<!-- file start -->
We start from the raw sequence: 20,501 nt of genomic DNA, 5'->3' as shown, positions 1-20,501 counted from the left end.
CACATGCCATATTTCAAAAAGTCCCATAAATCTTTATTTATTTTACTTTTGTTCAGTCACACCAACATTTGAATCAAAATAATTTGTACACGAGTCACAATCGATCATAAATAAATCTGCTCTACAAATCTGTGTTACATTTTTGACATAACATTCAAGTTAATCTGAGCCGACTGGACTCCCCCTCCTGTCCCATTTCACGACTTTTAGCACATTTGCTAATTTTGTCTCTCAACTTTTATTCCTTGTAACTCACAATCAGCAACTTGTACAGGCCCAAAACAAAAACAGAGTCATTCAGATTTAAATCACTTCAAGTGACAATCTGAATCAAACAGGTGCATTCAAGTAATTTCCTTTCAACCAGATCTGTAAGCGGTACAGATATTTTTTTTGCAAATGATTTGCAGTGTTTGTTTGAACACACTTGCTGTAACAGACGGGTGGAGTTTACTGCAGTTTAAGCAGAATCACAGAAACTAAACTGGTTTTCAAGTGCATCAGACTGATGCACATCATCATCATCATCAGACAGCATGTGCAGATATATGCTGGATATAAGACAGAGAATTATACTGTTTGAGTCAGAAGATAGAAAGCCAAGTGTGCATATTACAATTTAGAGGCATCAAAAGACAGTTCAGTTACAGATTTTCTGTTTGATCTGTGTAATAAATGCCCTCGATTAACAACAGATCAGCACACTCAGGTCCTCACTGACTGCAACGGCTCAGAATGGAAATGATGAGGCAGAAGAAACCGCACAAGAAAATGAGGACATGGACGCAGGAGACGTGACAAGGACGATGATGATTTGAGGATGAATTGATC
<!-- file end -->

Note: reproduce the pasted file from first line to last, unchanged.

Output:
We start from the raw sequence: 20,501 nt of genomic DNA, 5'->3' as shown, positions 1-20,501 counted from the left end.
CACATGCCATATTTCAAAAAGTCCCATAAATCTTTATTTATTTTACTTTTGTTCAGTCACACCAACATTTGAATCAAAATAATTTGTACACGAGTCACAATCGATCATAAATAAATCTGCTCTACAAATCTGTGTTACATTTTTGACATAACATTCAAGTTAATCTGAGCCGACTGGACTCCCCCTCCTGTCCCATTTCACGACTTTTAGCACATTTGCTAATTTTGTCTCTCAACTTTTATTCCTTGTAACTCACAATCAGCAACTTGTACAGGCCCAAAACAAAAACAGAGTCATTCAGATTTAAATCACTTCAAGTGACAATCTGAATCAAACAGGTGCATTCAAGTAATTTCCTTTCAACCAGATCTGTAAGCGGTACAGATATTTTTTTTGCAAATGATTTGCAGTGTTTGTTTGAACACACTTGCTGTAACAGACGGGTGGAGTTTACTGCAGTTTAAGCAGAATCACAGAAACTAAACTGGTTTTCAAGTGCATCAGACTGATGCACATCATCATCATCATCAGACAGCATGTGCAGATATATGCTGGATATAAGACAGAGAATTATACTGTTTGAGTCAGAAGATAGAAAGCCAAGTGTGCATATTACAATTTAGAGGCATCAAAAGACAGTTCAGTTACAGATTTTCTGTTTGATCTGTGTAATAAATGCCCTCGATTAACAACAGATCAGCACACTCAGGTCCTCACTGACTGCAACGGCTCAGAATGGAAATGATGAGGCAGAAGAAACCGCACAAGAAAATGAGGACATGGACGCAGGAGACGTGACAAGGACGATGATGATTTGAGGATGAATTGATC